Kay Koplovitz has already made her mark on the cable television scene twice over, but now the founder of the USA and SyFy networks has her eyes on a new prize: globalization.
Beaming video to the technologically-advanced parts of the world is one thing, she noted. But there are wide swaths of the planet missing out on the current content revolution.
About a third of the planet has Internet access. Translated, that means 3.3 billion people live without high-speed connections to the world, according to Internet World Stats.
"[I want] to bring video on a global basis to rural areas not yet connected in local languages, which is quite a challenge. But it is, I think, the next big thing in video and connectivity," said Koplovitz, the first woman to serve as a network president in television history. "The world is going video. Look at the escalation of video and its enormous reach and impact. And the people who don't have access to it yet are still in the 15th century, but they will be in the 21st century during their lifetime, I believe."
The project is called Video4Villages, and its aim is to create a global platform using mobile distribution to make video content available on all phones, with local language subtitles. Koplovitz said the goal of the program is to "empower women globally, giving them access to knowledge."
The first step is a pilot, focusing on villages in India and then expanding into other parts of Asia, which will last for 12 months. Once proof of concept is obtained, Video4Villages will begin focusing on generating revenue, then begin a global rollout.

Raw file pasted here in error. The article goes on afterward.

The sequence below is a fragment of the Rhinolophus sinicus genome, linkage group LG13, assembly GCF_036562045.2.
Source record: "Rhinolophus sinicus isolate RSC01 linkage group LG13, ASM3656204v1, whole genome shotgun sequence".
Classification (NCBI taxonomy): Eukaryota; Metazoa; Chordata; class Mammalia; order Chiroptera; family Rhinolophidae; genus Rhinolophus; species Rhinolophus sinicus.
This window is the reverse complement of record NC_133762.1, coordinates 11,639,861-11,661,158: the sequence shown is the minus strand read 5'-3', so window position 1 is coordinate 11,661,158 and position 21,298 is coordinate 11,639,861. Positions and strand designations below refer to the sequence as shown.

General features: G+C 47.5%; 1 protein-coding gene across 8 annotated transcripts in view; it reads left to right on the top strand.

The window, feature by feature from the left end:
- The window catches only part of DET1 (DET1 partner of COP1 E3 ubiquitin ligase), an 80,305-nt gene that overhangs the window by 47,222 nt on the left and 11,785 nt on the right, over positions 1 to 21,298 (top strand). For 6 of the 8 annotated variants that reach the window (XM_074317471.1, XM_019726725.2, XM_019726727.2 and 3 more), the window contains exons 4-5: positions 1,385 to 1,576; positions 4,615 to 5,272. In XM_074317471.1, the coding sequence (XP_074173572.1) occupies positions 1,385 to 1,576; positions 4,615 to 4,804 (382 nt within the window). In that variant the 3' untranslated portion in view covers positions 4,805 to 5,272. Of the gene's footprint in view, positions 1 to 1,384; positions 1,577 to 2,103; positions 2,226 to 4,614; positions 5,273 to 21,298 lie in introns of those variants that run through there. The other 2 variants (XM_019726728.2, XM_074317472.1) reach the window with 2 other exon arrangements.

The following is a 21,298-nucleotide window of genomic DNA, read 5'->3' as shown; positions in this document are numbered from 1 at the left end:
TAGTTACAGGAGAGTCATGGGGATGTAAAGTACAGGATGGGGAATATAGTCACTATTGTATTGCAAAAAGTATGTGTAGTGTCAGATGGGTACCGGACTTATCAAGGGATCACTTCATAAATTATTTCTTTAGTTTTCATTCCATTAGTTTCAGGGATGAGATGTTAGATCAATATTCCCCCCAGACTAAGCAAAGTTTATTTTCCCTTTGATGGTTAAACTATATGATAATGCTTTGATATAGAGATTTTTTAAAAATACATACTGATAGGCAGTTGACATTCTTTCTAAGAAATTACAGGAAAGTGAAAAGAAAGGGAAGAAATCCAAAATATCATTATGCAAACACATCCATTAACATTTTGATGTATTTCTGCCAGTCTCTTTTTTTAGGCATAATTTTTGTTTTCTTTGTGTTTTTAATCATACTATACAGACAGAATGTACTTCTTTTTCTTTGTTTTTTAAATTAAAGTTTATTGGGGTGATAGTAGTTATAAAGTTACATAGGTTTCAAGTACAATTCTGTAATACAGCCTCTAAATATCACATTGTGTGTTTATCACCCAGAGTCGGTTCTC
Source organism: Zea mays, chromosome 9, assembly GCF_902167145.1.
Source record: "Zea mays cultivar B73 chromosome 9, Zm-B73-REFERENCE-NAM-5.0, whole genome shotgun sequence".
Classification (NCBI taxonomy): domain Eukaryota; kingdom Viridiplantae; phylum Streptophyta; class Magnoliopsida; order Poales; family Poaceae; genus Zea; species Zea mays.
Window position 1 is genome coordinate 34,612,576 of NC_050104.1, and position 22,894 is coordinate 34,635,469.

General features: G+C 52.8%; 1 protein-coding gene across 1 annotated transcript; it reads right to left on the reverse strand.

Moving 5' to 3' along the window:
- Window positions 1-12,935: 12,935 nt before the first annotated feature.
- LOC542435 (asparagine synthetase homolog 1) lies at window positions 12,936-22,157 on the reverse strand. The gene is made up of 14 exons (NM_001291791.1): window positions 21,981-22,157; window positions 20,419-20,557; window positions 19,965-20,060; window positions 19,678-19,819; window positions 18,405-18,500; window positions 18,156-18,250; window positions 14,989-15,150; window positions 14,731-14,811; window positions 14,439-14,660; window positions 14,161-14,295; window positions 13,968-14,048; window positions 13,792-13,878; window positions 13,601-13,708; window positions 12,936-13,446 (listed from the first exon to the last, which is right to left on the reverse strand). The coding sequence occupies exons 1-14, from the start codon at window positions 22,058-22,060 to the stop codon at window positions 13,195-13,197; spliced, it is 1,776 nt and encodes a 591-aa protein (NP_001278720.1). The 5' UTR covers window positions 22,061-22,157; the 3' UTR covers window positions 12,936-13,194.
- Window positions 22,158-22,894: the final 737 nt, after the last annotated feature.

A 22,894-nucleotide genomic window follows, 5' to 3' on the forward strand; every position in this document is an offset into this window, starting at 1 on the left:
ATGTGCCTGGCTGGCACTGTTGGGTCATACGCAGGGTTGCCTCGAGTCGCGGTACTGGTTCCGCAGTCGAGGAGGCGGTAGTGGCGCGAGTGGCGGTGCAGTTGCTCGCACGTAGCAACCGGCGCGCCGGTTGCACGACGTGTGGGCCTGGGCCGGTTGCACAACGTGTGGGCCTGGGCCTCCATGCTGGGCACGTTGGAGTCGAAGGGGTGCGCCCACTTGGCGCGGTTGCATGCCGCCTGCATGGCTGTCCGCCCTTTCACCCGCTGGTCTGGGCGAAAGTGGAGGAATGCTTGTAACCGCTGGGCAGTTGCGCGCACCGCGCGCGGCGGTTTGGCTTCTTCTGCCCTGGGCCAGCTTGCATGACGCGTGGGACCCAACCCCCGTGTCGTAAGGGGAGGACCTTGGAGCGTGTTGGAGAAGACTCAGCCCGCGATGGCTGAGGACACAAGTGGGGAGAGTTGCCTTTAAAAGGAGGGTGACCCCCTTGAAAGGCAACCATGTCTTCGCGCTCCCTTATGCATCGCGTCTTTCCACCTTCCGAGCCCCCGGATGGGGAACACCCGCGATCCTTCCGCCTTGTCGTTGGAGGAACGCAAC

Koplovitz is something of an expert when it comes to breaking down walls in the television industry. She has been doing so for nearly 40 years.
In 1975 she was part of the team that brought the 'Thrilla in Manilla' boxing match between Muhammad Ali and Joe Frazier to people's homes. Two years later she launched one of the first basic cable channels: an all-sports service, Madison Square Garden Sports. By 1979 that network had changed its name to USA Network. By 1981 it broken even and was profitable. Later it went on to become one of the nation's biggest channels.
In 1992 she did it again, creating the Sci-Fi Channel (now called SyFy).
And it might never have happened if it weren't for Arthur C. Clarke.
As a college student at the University of Wisconsin in the late '60s, Koplovitz attended a lecture by the science-fiction author on satellite technology and its future impact on communications. It was an area that had always intrigued her, and the talk helped her prepare the road map for her career.